Childeric III
King of the Franks
PredecessorTheuderic IV
SuccessorPepin the Short
Bornc. 717
Diedc. 754
FatherChilperic II or Theuderic IV[1]

Childeric III (c. 717 – c. 754) was King of the Franks from 743 until he was deposed in 751 by Pepin the Short. He was the last Frankish king from the Merovingian dynasty. Once Childeric was deposed, Pepin became king, initiating the Carolingian dynasty.[2]


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Following the reign of Dagobert I (629–634), the power of the Merovingian kings gradually declined into a ceremonial role, while the real power in the Frankish kingdom was increasingly wielded by the mayors of the palace. In 718, Charles Martel combined the roles of mayor of the palace of Neustria and mayor of the palace of Austrasia, consolidating his position as the most powerful man in Francia. After the death of king Theuderic IV in 737, Charles Martel ruled without a king on the throne.

After Charles Martel's death in 741, Carloman and Pepin the Short, his sons by his first wife Rotrude, became co-mayors of the palace. However, they soon faced revolts from their younger half-brother Grifo and their brother-in-law Odilo, Duke of Bavaria. These revolts may have played a part in their decision to fill the throne with a Merovingian king after a six-year vacancy to add legitimacy to their reigns.[3]


The Last of the Merovingians, a painting by Evariste-Vital Luminais, depicting the cutting of Childeric's hair.

Childeric's parentage and his relation to the Merovingian family are uncertain. He may have been either the son of Chilperic II or Theuderic IV.[1]

According to Einhard, Charlemagne's biographer, Childeric took little part in public business and would, once a year, be brought in an ox cart led by a peasant and preside at court on a throne, giving answers prepared by the mayors to visiting ambassadors.[4] In this narrative, he had neither political nor economic power, depending on his own small estate and on mayoral support.[4]

After Carloman retired to a monastery in 747, Pepin resolved to take the royal crown for himself. Pepin sent letters to Pope Zachary, asking whether the title of king belonged to the one who had exercised the power or the one with the royal lineage. The pope responded that the real power should have the royal title as well. In 751, Childeric was dethroned and tonsured.[5] His long hair was the symbol of his dynasty, and thus of the royal powers he enjoyed; by cutting it, they divested him of all royal prerogatives. Once dethroned, he was confined to the Benedictine monastery of Saint-Bertin[6] in Saint-Omer, while his son Theuderic was sent to the monastery of Saint-Wandrille.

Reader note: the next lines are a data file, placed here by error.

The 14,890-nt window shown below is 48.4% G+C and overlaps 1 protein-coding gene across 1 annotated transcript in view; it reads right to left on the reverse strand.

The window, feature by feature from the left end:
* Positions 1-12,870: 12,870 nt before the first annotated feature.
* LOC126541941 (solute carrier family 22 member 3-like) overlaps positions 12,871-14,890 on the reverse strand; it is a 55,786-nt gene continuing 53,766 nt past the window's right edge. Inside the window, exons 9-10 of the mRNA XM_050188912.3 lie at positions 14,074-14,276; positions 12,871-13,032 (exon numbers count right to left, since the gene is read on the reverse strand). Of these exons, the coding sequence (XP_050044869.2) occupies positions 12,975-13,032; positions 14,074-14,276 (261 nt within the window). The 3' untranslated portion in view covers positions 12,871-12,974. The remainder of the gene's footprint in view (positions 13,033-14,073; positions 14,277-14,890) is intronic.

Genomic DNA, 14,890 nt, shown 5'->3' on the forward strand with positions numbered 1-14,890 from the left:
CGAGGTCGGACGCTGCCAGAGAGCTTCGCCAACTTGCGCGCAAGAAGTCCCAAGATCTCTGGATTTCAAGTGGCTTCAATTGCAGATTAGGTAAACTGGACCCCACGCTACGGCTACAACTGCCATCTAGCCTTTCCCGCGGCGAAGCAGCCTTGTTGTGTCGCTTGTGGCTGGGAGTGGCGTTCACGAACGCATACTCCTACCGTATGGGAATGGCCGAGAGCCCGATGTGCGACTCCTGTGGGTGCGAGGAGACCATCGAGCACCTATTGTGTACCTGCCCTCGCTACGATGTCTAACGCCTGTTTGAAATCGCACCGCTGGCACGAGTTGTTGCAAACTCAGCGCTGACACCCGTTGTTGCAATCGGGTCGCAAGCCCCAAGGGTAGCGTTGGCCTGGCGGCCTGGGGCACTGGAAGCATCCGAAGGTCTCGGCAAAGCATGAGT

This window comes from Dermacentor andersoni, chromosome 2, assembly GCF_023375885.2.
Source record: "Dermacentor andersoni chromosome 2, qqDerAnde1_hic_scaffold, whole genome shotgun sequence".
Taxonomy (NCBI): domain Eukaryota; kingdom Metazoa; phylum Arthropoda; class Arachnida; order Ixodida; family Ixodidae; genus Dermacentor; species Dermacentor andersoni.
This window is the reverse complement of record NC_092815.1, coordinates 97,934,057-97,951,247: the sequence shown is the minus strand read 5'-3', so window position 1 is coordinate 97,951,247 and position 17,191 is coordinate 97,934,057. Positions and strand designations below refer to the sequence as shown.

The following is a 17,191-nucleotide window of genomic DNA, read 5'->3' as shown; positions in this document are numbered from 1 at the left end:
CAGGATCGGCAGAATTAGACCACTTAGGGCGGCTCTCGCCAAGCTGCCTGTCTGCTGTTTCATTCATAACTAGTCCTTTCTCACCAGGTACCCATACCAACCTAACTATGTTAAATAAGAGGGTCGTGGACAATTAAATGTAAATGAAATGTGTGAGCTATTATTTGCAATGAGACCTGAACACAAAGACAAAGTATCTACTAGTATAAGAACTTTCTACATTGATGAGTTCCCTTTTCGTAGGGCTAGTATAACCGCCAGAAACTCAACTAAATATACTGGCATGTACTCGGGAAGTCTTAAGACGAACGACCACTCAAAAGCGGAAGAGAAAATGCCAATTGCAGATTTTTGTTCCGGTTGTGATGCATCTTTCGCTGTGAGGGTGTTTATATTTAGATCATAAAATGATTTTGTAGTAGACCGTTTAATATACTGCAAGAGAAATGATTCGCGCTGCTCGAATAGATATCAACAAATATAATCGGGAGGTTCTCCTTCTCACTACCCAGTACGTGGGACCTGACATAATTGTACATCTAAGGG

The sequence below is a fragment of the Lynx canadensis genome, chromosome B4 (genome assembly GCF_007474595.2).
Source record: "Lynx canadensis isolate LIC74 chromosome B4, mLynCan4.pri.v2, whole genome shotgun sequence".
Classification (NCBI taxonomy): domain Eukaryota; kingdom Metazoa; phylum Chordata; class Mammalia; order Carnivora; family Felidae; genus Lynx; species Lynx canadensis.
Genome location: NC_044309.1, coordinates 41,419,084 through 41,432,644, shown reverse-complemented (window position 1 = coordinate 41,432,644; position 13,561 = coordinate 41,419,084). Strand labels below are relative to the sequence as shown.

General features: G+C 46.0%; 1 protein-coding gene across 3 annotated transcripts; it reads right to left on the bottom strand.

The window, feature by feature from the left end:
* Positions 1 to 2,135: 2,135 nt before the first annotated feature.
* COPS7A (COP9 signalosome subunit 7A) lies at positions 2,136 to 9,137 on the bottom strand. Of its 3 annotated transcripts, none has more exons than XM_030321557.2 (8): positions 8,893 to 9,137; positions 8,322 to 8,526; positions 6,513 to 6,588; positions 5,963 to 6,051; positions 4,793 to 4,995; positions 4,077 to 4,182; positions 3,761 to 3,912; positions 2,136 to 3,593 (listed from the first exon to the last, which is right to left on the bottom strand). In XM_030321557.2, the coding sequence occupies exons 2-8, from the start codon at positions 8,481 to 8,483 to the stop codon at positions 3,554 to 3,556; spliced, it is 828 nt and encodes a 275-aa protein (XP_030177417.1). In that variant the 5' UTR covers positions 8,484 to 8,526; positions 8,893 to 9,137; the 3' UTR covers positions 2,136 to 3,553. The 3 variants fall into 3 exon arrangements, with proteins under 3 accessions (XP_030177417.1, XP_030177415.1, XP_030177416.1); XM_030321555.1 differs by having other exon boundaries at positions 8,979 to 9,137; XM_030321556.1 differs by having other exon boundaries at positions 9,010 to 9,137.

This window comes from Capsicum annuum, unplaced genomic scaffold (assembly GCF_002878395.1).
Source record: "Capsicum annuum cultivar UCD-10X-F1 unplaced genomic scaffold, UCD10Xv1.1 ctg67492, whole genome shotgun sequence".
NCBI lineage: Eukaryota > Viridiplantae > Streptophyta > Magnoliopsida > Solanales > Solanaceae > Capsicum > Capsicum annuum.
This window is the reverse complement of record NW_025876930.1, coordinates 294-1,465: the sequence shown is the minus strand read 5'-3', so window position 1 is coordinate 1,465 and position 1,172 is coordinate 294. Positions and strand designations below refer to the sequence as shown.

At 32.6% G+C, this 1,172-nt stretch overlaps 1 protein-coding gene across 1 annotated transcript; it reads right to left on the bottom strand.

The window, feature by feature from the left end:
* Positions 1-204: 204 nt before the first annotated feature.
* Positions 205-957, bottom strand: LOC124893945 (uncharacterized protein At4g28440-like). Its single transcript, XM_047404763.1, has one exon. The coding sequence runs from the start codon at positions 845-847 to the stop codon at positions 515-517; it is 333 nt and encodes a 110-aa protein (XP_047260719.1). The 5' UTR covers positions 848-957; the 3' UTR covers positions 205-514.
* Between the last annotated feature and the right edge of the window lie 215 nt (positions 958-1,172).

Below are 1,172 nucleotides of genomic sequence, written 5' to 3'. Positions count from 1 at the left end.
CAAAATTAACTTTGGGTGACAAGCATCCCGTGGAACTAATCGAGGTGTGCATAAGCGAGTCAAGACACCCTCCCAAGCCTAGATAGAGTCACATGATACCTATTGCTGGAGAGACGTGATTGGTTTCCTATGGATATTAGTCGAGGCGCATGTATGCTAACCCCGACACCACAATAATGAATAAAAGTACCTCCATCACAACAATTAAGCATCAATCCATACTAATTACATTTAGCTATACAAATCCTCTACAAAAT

There are conflicting accounts of exactly when Childeric died, with some sources claiming as early as 753, while others state that his death occurred as late as 758.


  1. ^ a b Rosenwein 2009, p. 84.
  2. ^ Riché 1993, p. 65.
  3. ^ McKitterick 1999, p. 34.
  4. ^ a b Frassetto 2003, p. 118.
  5. ^ Tierney 1964, p. 20.
  6. ^ Theuws, de Jong & van Rhijn 2001, p. 326.


  • Barnwell, P. S. (2005). "Einhard, Louis the Pious and Childeric III". Historical Research. 78 (200): 129–39. doi:10.1111/j.1468-2281.2005.00224.x.
  • Bouchard, Constance B. (2013). "Childeric III and the Emperors Drogo Magnus and Pippin the Pious". Medieval Prosopography. 28: 1–16.
  • De Jong, Mayke (2001). "Monastic Prisoners or Opting Out? Political Coercion and Honour in the Frankish Kingdoms". In Frans Theuws; Mayke de Jong; Carine Van Rhijn (eds.). Topographies of Power in the Early Middle Ages. Brill. pp. 291–327.
  • Enright, Michael (1985). Iona, Tara, and Soissons: The Origin of the Royal Anointing Ritual. Walter de Gruyter.
  • Fouracre, Paul (2005). "The Long Shadow of the Merovingians". In Joanna Story (ed.). Charlemagne: Empire and Society. Manchester University Press. pp. 5–21.
  • Frassetto, Michael, ed. (2003). "Childeric III (d.754)". Encyclopedia of Barbarian Europe: Society in Transformation. ABC-CLIO. pp. 118–19.
  • Geary, Patrick J. (1988). Before France and Germany: The Creation and Transformation of the Merovingian World. Oxford: Oxford University Press.
  • McKitterick, Rosamond (1999). The Frankish Kingdoms under the Carolingians. Longman.
  • Riché, Pierre (1993). The Carolingians: A Family Who Forged Europe. Translated by Allen, Michael Idomir. University of Pennsylvania Press.
  • Rosenwein, Barbara H. (2009). A Short History of the Middle Ages. University of Toronto.
  • Theuws, Frans; de Jong, Mayke; van Rhijn, Carine (2001). Topographies of Power in the Early Middle Ages. Leiden: Koninklijke Brill. ISBN 978-90-04-11734-1.
  • Tierney, Brian (1964). The Crisis of Church and State, 1050-1300. Prentice Hall.
  • Wood, Ian N. (1994). The Merovingian Kingdoms, 450–751. Harlow: Longman.

Further reading

VacantTitle last held byTheuderic IV King of the Franks 743–751 Succeeded byPepin